WWDC Will Offer First Hints at Apple's 'Year of Innovation'

 
 
By Michelle Maisto  |  Posted 2014-05-28 Email Print this article Print
 
 
 
 
 
 
 

Analyst Brian White says Apple's "year of innovation" begins in September; at  WWDC in June, expect cloaked clues about all that's to come.

Apple hasn't introduced a new product category since the iPad in 2010, and its last event was seven months ago. But for investors and fans who have grown ornery over the current pace of innovation at Apple, relief may be just a few calendar pages away.

Investment firm Cantor Fitzgerald expects Apple to use its 2014 Worldwide Developers Conference (WWDC) to begin moving toward what the firm has dubbed Apple's "year of innovation."

This fall, Apple will introduce two iPhones with seriously larger displays (more on that in a moment) as well as a smartwatch, says the firm.

During the WWDC opening keynote June 2, the introduction of a refreshed iMac or MacBook is a "reasonable" expectation, Cantor analyst Brian White wrote in a May 27 research note. But he fully expects an introduction to iOS 8. While iOS 7 was an aesthetic overhaul, iOS 8 will expand the use cases and experiences available to iOS devices. Very likely, these will include the smart home controlling features that the Financial Times reported on May 26 and that White has been anticipating for more than a year.

After an April 2013 trip to China, White, then with Topeka Capital, told investors that Apple was developing an "iWatch" that would provide "increased mobility around the home, supplanting the need to carry a smartphone around the house."

In the same 2013 research note, White had mentioned an "iTV" and an "iRing."

The ring, he told eWEEK during a May 28 call, came from research the firm had gathered, while the iTV—which there was no mention of in White's May 27 report—was problematic in regard to content.

"It's not hardware issues," White explained. "It's the relationships with content and cable providers."

Regarding the iWatch, White said that he has always expected that anything worn on the wrist would include features related to tracking a user's health—and certainly many of Apple's recent hires make clear that health- or fitness-focused features are coming. So the surprise of the 2013 trip, said White, was the talk of home-automation features.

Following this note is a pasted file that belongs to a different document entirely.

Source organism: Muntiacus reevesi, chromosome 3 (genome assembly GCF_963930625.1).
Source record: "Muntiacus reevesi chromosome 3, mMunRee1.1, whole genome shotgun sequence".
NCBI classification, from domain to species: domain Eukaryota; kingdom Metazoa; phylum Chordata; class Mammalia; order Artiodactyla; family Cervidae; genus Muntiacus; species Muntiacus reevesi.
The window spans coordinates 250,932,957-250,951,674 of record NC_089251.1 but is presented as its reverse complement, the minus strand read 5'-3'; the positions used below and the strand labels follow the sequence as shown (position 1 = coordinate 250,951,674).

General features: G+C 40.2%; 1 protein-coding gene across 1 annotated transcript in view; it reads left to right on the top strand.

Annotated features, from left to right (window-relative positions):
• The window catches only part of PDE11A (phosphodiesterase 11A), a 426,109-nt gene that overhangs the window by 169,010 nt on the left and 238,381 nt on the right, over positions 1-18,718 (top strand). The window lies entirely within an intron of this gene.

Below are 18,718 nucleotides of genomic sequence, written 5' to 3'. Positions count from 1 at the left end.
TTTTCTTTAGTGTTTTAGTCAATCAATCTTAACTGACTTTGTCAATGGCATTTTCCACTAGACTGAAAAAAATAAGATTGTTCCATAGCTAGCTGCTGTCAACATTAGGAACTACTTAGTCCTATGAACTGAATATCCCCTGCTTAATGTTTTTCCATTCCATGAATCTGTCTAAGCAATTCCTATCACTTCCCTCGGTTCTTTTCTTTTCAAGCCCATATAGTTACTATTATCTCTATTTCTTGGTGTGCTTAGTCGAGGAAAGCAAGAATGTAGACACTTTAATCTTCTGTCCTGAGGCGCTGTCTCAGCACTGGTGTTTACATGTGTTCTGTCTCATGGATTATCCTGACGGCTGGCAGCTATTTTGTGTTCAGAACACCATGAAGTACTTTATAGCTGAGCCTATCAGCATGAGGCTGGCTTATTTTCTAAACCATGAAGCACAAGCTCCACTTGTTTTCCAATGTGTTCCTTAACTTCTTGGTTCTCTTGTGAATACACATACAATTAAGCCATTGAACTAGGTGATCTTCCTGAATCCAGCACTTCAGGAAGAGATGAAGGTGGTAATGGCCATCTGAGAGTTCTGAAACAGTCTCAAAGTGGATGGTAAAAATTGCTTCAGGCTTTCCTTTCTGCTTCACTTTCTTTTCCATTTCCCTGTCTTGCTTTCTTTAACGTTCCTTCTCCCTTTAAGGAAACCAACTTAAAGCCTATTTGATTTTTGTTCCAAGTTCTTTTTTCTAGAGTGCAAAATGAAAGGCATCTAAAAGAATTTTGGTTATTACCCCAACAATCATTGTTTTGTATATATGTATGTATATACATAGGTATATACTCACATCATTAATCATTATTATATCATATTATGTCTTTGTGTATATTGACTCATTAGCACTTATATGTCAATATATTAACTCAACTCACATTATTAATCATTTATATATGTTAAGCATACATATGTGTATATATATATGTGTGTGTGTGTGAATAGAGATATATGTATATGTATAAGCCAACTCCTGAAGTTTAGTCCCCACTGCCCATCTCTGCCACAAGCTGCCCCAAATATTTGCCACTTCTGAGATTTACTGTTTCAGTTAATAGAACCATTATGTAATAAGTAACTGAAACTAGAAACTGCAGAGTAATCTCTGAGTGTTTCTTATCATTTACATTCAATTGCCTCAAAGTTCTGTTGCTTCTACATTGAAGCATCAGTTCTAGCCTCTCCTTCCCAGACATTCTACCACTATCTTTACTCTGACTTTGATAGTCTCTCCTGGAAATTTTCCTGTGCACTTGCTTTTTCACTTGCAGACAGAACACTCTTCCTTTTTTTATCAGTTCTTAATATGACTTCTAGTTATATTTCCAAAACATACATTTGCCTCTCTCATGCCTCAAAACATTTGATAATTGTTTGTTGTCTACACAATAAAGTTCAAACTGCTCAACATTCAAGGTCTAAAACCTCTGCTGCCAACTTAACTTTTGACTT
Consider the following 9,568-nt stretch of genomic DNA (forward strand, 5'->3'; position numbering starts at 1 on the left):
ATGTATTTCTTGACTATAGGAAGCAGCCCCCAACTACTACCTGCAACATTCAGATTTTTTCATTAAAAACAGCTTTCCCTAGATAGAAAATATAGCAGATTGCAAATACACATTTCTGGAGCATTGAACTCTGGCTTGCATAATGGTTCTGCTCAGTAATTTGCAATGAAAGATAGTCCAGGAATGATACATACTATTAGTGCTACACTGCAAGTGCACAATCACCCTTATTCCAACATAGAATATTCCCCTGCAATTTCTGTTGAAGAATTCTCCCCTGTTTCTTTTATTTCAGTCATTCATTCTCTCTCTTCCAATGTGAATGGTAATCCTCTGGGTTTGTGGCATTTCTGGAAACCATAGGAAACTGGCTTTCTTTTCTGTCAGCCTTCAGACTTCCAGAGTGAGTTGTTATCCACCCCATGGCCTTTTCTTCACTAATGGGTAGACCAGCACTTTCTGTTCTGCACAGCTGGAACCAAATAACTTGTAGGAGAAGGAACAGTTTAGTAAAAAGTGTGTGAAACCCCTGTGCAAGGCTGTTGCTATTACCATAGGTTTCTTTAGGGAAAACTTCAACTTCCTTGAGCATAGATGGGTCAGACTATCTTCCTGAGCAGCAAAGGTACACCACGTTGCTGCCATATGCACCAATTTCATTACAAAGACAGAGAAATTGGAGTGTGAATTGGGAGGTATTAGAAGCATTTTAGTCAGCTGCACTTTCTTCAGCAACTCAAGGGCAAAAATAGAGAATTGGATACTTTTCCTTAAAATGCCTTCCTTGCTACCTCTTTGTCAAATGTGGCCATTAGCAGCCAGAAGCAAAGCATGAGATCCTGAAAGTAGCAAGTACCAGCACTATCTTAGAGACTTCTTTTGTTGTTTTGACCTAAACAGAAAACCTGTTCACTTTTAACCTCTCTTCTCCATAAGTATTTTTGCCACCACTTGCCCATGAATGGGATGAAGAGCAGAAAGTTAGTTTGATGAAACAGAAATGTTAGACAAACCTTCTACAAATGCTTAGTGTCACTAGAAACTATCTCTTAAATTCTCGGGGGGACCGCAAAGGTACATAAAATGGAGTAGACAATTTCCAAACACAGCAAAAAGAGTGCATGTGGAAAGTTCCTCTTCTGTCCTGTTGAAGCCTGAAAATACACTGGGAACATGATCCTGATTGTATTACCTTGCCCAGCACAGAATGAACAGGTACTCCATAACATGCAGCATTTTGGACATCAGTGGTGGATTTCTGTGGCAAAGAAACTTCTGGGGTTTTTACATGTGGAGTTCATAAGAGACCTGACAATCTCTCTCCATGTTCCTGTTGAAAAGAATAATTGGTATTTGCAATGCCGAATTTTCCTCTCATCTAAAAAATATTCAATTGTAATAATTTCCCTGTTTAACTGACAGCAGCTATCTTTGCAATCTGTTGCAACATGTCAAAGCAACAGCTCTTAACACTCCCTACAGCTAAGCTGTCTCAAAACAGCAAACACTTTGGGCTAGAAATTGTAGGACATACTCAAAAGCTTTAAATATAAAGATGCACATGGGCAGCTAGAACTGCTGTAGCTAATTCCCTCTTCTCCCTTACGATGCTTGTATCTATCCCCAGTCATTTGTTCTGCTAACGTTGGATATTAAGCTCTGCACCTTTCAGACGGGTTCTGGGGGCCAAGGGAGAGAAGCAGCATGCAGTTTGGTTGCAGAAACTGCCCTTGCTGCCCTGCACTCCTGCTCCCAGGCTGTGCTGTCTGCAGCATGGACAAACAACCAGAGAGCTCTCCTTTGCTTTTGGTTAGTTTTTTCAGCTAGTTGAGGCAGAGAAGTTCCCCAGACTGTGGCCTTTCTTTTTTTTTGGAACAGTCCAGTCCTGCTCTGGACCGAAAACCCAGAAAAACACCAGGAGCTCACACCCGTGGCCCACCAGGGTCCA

"Controlling the TV and lights, controlling video, everything in the home," said White. "I'd never heard anyone talk about that before."

But again, in the lead-up to hardware coming in the fall, expect the hand that Apple shows off in June to be subtle.

"I'm looking for them to talk about more of the software and features," White said of WWDC, "and it will be up to observers to draw from those features what kind of products belong to them. Last year they put up a slide that turned out to be CarPlay."

No Maybe Around Larger iPhones

Apple, to sustain its growth, needs China, and what Chinese consumers want are larger iPhones.

"In China, if you don't have a big phone, you're not even part of the game," said White. "Everyone has big phones. The iPhone sticks out like a sore thumb" because of its smaller display.

During an April 2014 Asia trip, White says he spoke with people, with his contacts, with everyone, and it was "pretty overwhelming that people want to buy this bigger iPhone," he said. "They'd used other brands, and they weren't happy with the quality. The only thing keeping them away from Apple is the size."

White added, "Apple's brand in China is unmatched—everyone aspires to it."

But that doesn't mean Apple can be all things to all people. As an aspirational item, it would ruin the allure of the product for some if Apple were to offer a less-expensive, even a high-quality one that other classes of people could acquire.

"There are people who buy it because others can't. If you're in Beijing and someone in a fourth- or fifth-tier city can also buy it, that's a major turnoff," White explained.

"It's really amazing, though," he added. "People find a way to afford Apple. iPhones are even more expensive there than they are here—there are duties, and mark-ups. But people find a way."

Follow Michelle Maisto on Twitter.

 
 
 
 
 
 
 
 
 
 
 
 
 

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